There continues to be interest in the kind of feedback that helps students make changes that improve their work. Take something called feed-forward, for example. It's defined as “timely and constructive feedback that feeds into the next assignment.” (p. 451) Here's a study that assessed a unique form of feed-forward.
The students in the study were seniors enrolled in a three-year criminology program at a university in Australia. In the course where the study took place, assignments include a traditional exam that tests content knowledge and preparation of a case study of a youth agency or organization. “The aim ... is for students to explore the ways in which community agencies, through services designed to address such problem areas, may also contribute directly and indirectly to crime prevention.” (p. 454) The course website lists this question as the overarching one for the assignment. “From what I have read and from my observations of my chosen agency, what have I learned about working with young people that might relate directly or indirectly to youth crime and/or crime prevention?” (p. 454)
The objective of the feed-forward exercise “was to improve students' understanding(s) of the kind of coherence and integration which should characterize complex pieces of assessment and hence to improve the quality of their own case studies.” (p. 454) To accomplish that goal, the instructor posted online six anonymous examples of previous case studies (posted with permission, of course). They ranged in quality from outstanding to barely passing. Students selected three of these exemplars. Taking the position of teacher, they then graded the three. Using between 100 and 150 words for each exemplar, they explained the rationale behind their grade. A “tips sheet” on the course website offered some questions they were to consider as they evaluated each of the exemplars. For example, “Can you follow [the assignment]?” “Is it coherent?” “Does it move along smoothly?” “Does the writer sound like he/she really knows what they are talking about?” “Is there a sense of depth of understanding?” “Does it link [to] the literature [when discussing] the organization?” (p. 456)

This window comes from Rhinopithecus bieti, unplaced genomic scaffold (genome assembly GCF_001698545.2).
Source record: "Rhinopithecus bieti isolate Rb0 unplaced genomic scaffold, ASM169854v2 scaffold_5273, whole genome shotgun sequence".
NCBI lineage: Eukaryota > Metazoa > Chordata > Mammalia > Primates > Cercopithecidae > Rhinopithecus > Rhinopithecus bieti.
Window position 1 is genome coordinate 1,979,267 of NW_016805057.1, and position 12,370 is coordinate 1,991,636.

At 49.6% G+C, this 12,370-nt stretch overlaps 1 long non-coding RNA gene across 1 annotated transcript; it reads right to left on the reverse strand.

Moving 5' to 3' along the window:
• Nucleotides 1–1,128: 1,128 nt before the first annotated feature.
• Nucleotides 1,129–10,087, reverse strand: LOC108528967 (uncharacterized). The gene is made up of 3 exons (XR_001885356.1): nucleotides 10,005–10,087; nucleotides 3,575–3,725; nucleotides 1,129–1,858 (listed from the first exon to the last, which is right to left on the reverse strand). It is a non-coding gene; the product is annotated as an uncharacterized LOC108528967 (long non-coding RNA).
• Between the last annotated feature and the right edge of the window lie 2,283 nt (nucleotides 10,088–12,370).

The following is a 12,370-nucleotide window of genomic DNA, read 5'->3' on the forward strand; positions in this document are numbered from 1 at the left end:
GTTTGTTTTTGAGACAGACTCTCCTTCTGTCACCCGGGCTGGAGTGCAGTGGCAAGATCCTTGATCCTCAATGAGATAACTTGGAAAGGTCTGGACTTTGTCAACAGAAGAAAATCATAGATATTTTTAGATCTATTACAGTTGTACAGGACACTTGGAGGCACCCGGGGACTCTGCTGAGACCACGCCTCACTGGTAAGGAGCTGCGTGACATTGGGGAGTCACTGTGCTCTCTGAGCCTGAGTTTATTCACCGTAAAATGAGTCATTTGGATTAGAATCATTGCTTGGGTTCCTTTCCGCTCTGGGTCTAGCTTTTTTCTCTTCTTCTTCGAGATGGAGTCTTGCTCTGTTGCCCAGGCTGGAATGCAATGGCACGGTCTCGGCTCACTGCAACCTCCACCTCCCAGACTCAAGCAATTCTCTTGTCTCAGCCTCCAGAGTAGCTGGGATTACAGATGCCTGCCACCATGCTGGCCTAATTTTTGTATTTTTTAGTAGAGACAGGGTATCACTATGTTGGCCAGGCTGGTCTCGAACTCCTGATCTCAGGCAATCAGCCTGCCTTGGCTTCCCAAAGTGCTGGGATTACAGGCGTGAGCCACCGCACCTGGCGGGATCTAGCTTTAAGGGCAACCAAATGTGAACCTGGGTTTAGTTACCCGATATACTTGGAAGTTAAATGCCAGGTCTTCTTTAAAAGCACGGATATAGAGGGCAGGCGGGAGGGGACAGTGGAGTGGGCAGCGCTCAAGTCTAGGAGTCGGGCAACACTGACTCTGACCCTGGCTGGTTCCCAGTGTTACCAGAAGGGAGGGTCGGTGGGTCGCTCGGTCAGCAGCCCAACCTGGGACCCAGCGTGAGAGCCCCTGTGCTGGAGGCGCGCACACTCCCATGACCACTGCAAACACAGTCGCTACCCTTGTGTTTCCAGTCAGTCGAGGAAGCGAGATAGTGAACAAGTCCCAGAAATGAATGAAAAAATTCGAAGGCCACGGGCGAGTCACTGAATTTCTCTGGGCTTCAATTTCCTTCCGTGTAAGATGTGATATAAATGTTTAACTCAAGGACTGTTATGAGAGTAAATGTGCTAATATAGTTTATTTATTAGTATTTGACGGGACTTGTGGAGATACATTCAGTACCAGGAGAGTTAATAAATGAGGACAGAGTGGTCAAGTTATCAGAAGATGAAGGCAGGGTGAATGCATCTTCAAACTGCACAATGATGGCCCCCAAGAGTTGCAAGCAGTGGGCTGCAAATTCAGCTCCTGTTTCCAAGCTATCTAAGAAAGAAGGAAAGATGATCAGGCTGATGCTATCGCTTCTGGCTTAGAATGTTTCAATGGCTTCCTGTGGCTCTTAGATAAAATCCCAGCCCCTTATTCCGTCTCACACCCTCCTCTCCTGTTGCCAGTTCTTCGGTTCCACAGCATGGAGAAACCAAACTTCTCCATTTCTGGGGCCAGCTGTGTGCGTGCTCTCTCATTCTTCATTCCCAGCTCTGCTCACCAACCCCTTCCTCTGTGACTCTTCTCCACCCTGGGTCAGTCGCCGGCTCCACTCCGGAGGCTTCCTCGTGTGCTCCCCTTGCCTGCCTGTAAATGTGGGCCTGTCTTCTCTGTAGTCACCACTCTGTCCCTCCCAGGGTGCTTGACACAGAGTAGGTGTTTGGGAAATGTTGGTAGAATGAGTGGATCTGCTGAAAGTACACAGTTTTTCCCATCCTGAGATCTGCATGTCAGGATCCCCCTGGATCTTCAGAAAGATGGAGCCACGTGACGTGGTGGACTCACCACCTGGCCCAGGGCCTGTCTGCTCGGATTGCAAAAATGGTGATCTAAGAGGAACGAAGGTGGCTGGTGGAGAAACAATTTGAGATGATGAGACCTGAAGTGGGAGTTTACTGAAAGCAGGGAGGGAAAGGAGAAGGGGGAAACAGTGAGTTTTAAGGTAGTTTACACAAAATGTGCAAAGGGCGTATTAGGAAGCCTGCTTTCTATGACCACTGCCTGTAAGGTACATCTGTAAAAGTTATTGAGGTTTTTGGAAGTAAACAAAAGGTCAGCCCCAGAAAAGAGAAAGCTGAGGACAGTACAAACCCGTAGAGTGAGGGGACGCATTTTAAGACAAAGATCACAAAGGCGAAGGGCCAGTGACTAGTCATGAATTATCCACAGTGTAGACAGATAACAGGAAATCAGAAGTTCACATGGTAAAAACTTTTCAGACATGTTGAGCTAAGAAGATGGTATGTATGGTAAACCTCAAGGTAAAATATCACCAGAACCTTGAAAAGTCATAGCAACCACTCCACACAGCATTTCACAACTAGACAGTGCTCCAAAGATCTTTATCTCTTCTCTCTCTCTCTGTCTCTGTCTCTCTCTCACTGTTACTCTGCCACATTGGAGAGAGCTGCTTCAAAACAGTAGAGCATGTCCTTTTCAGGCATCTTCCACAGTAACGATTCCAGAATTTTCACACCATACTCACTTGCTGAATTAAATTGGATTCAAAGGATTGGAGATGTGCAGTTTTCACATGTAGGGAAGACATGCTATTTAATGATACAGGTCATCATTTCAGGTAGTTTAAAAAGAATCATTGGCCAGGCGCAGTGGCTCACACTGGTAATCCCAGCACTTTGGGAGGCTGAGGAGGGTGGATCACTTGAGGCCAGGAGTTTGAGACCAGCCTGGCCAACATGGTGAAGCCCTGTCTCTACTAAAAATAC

This activity was a graded assignment worth 10 percent of the case study project grade, which was worth 30 percent of the course grade. The various grades assigned to each exemplar, along with the grades given to them by the instructional team, were subsequently posted.
Did the opportunity to read and assess case studies written by other students improve the grades these students received on their case studies when compared with a cohort who did not complete the feed-forward activity? It did. Researchers describe the improvement as “significant” and point out that it crossed all ability levels. While students with higher GPAs on entry still scored higher on their case studies, students with lower GPAs also significantly improved their grades. (p. 463)
Also of note: these students were able to fairly accurately identify the quality levels of the various exemplars. “There was broad, but not close, agreement between staff and students on the relative merits of the exemplars as indicated by mean marks, although the actual range of marks allocated by students varied considerably.” (p. 459) And they did this without the teacher devoting class time to the mechanics of case study assessment.
The researchers conclude by asking whether a 7 percent improvement in one of the major assignments in the course justifies the inclusion of a feed-forward activity such as this one. They say that decision belongs to course designers, and it does. But their research does offer evidence that looking at the work of other students and making a judgment about it does in some way help students improve their own work. That's not always the result when students read the comments written by teachers on their papers.
Wimshurst, K., and Manning, M. (2013). Feed-forward assessment, exemplars and peer marking: evidence of efficacy. Assessment & Evaluation in Higher Education, 38 (4), 451-465.